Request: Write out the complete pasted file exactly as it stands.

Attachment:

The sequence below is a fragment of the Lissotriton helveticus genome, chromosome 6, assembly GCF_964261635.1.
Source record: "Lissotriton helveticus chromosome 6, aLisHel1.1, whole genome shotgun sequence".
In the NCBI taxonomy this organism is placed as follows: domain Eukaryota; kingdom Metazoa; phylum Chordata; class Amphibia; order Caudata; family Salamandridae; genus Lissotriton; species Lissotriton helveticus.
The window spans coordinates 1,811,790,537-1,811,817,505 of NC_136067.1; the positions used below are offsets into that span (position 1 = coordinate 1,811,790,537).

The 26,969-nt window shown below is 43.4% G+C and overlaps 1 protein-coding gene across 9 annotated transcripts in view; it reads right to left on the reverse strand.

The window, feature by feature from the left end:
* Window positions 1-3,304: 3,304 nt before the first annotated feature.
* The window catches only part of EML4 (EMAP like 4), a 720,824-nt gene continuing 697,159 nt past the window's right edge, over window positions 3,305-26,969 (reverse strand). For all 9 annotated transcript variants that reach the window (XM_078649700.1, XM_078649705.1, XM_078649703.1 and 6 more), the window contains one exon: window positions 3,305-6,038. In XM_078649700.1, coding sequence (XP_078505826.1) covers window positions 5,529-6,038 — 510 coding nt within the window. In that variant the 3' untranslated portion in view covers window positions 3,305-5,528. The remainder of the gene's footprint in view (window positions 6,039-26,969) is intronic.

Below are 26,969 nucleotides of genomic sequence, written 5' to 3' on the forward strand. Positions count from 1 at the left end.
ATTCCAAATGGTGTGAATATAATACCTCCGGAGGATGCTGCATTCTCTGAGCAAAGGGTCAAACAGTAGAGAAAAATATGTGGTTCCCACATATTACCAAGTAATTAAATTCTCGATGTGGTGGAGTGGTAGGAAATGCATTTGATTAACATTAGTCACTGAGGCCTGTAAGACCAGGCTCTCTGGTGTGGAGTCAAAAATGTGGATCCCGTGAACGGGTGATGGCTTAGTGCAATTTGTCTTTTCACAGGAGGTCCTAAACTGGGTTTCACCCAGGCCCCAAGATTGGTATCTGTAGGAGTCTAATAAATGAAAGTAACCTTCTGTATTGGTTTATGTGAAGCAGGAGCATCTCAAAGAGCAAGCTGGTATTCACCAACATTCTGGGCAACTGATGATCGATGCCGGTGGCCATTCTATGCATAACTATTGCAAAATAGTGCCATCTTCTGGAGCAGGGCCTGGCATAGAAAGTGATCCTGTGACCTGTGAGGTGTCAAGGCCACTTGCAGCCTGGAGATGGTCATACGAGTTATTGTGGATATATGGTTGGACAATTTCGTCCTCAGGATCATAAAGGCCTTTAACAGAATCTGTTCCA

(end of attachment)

The sequence below is a fragment of the Lissotriton helveticus genome, chromosome 6, assembly GCF_964261635.1.
Source record: "Lissotriton helveticus chromosome 6, aLisHel1.1, whole genome shotgun sequence".
In the NCBI taxonomy this organism is placed as follows: domain Eukaryota; kingdom Metazoa; phylum Chordata; class Amphibia; order Caudata; family Salamandridae; genus Lissotriton; species Lissotriton helveticus.
The window spans coordinates 1,811,790,537-1,811,817,505 of NC_136067.1; the positions used below are offsets into that span (position 1 = coordinate 1,811,790,537).

The 26,969-nt window shown below is 43.4% G+C and overlaps 1 protein-coding gene across 9 annotated transcripts in view; it reads right to left on the reverse strand.

The window, feature by feature from the left end:
* Window positions 1-3,304: 3,304 nt before the first annotated feature.
* The window catches only part of EML4 (EMAP like 4), a 720,824-nt gene continuing 697,159 nt past the window's right edge, over window positions 3,305-26,969 (reverse strand). For all 9 annotated transcript variants that reach the window (XM_078649700.1, XM_078649705.1, XM_078649703.1 and 6 more), the window contains one exon: window positions 3,305-6,038. In XM_078649700.1, coding sequence (XP_078505826.1) covers window positions 5,529-6,038 — 510 coding nt within the window. In that variant the 3' untranslated portion in view covers window positions 3,305-5,528. The remainder of the gene's footprint in view (window positions 6,039-26,969) is intronic.

Below are 26,969 nucleotides of genomic sequence, written 5' to 3' on the forward strand. Positions count from 1 at the left end.
ATTCCAAATGGTGTGAATATAATACCTCCGGAGGATGCTGCATTCTCTGAGCAAAGGGTCAAACAGTAGAGAAAAATATGTGGTTCCCACATATTACCAAGTAATTAAATTCTCGATGTGGTGGAGTGGTAGGAAATGCATTTGATTAACATTAGTCACTGAGGCCTGTAAGACCAGGCTCTCTGGTGTGGAGTCAAAAATGTGGATCCCGTGAACGGGTGATGGCTTAGTGCAATTTGTCTTTTCACAGGAGGTCCTAAACTGGGTTTCACCCAGGCCCCAAGATTGGTATCTGTAGGAGTCTAATAAATGAAAGTAACCTTCTGTATTGGTTTATGTGAAGCAGGAGCATCTCAAAGAGCAAGCTGGTATTCACCAACATTCTGGGCAACTGATGATCGATGCCGGTGGCCATTCTATGCATAACTATTGCAAAATAGTGCCATCTTCTGGAGCAGGGCCTGGCATAGAAAGTGATCCTGTGACCTGTGAGGTGTCAAGGCCACTTGCAGCCTGGAGATGGTCATACGAGTTATTGTGGATATATGGTTGGACAATTTCGTCCTCAGGATCATAAAGGCCTTTAACAGAATCTGTTCCA